8 – Select your photographs carefully
When you are applying for a photography-related grant, the photographs you include in your application will play a major role in making your application stand out. This means selecting these photographs carefully. Doing so means doing the following:
– Make sure your photographs match the text of your application. Including photographs of wildlife or architecture when describing a landscape-photography project does not work for example.
– Include only your best photographs. A bad photograph of a rare subject is not as impressive as a good photograph of a known subject. Remember you are judged on the quality of your work, not on your ability to find rare subject matter.
– Include a description of the photographs you intend to create. This is particularly important if you have not started on your project already, or if the photographs you intend to create are significantly different from the ones you are including in your application.
9 – State your experience
Have you done photography for a year, a lifetime or somewhere in between? This is important information for the judges because it gives us information about your experience, your level of commitment and your potential for success.
There is something good about both situations. Having practiced photography for a long time shows a high level of commitment. Being new to photography often brings with it excitement and passion. However your goals must be adequate for your level of experience. Setting realistic goals gives judges confidence that you can achieve what you describe in your application.
10 – Explain what the final project will consist of
Knowing what your final project consists of helps judges evaluate the validity of your application because it says a lot about your level of commitment and your need for funding. Working on a touring exhibition is a lot more complex than creating an eBook. While both are valid outcomes for a project, the former requires more efforts and involves higher costs, two aspects that are significant when estimating the need for a grant.
11 – Mention any significant interest in your work
Do you know significant individuals that are interested in publishing or exhibiting your project, or who are supportive of your project in other ways? Knowing this is important for the judges because knowing that significant people or photographic institutions like your work and stand behind it gives a high level of credibility to both you and your project. In turn this allows us to evaluate the importance and the significance of your project in comparison to the other applicants.
12 – Be original
Above all, be original! No originality equals no real interest for the judges. We see hundreds of applications, many of them with the same characteristics. Being original is what will make your grant application stand out among the crowd, so to speak.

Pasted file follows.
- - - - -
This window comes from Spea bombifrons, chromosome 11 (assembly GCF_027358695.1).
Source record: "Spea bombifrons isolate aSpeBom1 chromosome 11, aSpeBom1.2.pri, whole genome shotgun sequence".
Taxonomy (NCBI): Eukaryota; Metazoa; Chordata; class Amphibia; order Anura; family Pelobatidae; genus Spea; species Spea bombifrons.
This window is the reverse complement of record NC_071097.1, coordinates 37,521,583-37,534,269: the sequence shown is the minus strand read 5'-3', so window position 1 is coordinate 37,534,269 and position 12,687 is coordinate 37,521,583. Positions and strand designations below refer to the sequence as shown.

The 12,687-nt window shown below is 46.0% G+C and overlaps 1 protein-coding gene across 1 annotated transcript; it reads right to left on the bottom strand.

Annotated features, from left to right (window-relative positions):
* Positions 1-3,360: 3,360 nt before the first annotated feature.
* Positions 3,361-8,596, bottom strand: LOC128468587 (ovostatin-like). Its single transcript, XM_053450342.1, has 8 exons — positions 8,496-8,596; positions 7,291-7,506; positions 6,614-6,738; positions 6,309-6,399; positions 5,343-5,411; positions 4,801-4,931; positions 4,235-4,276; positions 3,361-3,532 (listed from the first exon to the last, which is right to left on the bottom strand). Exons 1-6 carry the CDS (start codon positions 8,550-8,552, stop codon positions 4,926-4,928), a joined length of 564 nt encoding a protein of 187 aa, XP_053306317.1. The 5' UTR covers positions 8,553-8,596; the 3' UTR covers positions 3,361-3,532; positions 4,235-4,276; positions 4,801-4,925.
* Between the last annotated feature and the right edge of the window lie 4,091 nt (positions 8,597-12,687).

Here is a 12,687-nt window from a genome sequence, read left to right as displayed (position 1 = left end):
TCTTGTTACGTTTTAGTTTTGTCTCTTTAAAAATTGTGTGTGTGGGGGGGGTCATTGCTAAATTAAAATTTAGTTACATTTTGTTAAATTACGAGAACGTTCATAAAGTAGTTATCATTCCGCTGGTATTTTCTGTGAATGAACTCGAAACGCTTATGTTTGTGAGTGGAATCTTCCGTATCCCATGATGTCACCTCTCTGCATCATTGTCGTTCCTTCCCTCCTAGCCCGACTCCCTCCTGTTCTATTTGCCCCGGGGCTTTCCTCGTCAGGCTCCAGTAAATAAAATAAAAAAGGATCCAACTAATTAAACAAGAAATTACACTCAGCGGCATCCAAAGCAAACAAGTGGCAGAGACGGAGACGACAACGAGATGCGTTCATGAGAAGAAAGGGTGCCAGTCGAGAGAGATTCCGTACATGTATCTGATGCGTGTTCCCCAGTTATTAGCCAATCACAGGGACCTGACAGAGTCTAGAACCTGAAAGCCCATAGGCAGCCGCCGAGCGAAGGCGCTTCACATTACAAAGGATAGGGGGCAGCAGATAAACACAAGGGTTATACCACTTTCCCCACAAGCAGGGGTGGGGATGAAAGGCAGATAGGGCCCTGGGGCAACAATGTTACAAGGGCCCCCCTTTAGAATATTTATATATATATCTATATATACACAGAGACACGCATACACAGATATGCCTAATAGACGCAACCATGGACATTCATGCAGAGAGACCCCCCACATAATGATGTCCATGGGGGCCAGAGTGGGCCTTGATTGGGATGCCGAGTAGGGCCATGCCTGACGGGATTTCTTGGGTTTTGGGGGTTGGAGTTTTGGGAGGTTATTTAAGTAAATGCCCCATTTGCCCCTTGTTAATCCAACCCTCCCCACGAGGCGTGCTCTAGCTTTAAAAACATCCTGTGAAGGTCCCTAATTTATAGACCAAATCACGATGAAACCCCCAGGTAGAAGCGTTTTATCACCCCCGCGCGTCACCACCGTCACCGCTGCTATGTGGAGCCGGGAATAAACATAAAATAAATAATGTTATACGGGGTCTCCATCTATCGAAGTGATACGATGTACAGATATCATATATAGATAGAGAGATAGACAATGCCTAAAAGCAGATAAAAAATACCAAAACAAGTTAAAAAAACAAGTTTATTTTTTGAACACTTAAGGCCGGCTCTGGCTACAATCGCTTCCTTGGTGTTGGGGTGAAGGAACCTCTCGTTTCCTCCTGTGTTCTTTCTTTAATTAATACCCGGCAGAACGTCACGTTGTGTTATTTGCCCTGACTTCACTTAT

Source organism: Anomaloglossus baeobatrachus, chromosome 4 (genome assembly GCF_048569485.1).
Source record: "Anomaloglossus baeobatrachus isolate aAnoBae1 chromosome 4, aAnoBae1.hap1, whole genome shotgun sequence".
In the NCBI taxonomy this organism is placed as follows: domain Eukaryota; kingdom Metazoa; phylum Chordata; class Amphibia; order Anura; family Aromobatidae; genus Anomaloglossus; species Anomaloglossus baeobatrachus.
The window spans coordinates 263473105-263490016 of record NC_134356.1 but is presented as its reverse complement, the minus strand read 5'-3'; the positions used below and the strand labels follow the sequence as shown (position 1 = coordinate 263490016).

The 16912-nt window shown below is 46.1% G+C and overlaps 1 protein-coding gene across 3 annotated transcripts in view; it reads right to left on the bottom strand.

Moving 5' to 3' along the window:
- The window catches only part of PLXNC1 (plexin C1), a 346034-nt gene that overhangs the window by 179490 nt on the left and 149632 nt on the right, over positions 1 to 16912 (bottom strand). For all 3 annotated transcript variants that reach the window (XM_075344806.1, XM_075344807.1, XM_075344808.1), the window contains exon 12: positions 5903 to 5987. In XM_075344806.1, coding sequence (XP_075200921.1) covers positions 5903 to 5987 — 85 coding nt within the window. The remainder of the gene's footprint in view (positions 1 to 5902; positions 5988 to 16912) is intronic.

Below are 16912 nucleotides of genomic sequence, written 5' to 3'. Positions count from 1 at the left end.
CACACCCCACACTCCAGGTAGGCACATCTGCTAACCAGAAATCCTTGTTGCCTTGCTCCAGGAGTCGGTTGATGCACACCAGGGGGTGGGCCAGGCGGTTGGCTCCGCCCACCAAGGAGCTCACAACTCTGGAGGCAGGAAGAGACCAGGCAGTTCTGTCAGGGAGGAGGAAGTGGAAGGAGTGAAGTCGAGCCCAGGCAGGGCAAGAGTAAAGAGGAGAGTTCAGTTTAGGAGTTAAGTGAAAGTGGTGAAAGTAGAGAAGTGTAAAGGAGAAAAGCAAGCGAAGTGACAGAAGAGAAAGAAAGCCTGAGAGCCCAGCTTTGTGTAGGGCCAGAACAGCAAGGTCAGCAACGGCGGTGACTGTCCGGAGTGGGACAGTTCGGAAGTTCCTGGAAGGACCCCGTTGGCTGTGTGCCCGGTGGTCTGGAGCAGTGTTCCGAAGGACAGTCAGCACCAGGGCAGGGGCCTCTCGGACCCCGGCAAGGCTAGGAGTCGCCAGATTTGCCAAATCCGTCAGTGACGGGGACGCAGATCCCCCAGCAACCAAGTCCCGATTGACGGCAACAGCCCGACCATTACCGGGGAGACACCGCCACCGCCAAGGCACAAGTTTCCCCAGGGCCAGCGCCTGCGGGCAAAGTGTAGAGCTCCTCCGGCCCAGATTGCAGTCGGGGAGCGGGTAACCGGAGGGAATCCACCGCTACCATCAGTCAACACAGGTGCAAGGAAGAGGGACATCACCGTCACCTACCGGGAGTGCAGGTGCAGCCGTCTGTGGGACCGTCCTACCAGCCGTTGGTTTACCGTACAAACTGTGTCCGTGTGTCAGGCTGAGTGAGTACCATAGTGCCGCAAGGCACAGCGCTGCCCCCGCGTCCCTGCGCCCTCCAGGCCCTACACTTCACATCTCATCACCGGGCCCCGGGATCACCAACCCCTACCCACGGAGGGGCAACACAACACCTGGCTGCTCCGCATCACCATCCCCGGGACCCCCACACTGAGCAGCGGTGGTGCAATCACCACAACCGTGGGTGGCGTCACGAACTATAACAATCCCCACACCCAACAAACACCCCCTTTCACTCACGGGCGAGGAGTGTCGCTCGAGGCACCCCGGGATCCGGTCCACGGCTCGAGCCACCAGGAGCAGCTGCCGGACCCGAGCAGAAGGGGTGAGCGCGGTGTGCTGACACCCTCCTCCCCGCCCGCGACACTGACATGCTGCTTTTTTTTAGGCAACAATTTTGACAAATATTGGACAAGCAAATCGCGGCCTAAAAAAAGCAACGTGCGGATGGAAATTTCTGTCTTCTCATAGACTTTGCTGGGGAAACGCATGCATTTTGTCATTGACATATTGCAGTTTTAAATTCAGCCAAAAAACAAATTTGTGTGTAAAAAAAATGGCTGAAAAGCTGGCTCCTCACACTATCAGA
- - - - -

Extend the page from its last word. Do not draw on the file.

In order to be original you need to avoid clichés applications. For example a project such as ‘100 Years of National Parks’ has been done 1000 times if not more.
If you don’t know if your project is original or not, spend some time researching if other photographers have covered the same subject. If they have, change your project in order to make it unique and different.
13 – Grant Application Assets
To sum things up here is a list of assets that will get you on the list of potential grant winners:
– Meeting the basic guidelines
– Being original
– Demonstrating vision
– Including photographs that work with the text
– Explaining clearly how you will use the grant money
– Designing a project for which the grant money is appropriate
– Including a statement about your level of experience and expertise
– Having a project in which the end product is clearly stated
14 – Example: Robert Frank’s Guggenheim application
I want to close this essay with an example of a successful grant application: the application submitted by Robert Frank to the Guggenheim foundation for his now-famous project: The Americans. You should be familiar with it if you are a serious photographer, however if you are not a Web search for the name of this project will give you a good idea of what it consists of.
This application is interesting because it very clearly states the vision Robert Frank had for his project. It also states his personal experience, the end product for the project and the people who supported him and his work. It also covers many of the important aspects that I discussed previously. Be sure to read it to draw your own conclusions.
15 – Luminous Endowment Grants Winners for fall 2014
Finally, as examples of successful applicants here are the winners of the Fall 2014 Luminous Endowment Grants:
Winner: CosticÄƒ Acsinte Archive by Popescu Mario-Cesar
LensWork Publication Skills Grant:
Winner: Montes Niviferi by Jacek Luc
Luminous Landscape Grant:
Winner: Southern Ancient Guardians by Vincenzo Mazza
Michael Reichmann Grant:
Winner: Bright Moments by Dennis Hearne
16 – Next essay
My next essay will continue my series on Vision by focusing on the subject of Mentors.
17 – About Alain Briot
I create fine art photographs, teach workshops and offer DVD tutorials on composition, image conversion, optimization, printing and marketing. I am the author of Mastering Landscape Photography, Mastering Photographic Composition, Creativity and Personal Style and Marketing Fine Art Photography. All 4 books are available in eBook format on my website at this link: http://beautiful-landscape.com/Ebooks-Books-1-2-3.html
I also publish the Mastery Worskhops on DVD series whose goal is to help you master all aspects of fine art photography:
You can find more information about my work, writings and tutorials as well as subscribe to my Free Monthly Newsletter on my website at http://www.beautiful-landscape.com . You will receive 40 free eBooksimmediately after subscribing.
I welcome your comments on this essay as well as on my other essays. You can reach me directly by emailing me at firstname.lastname@example.org.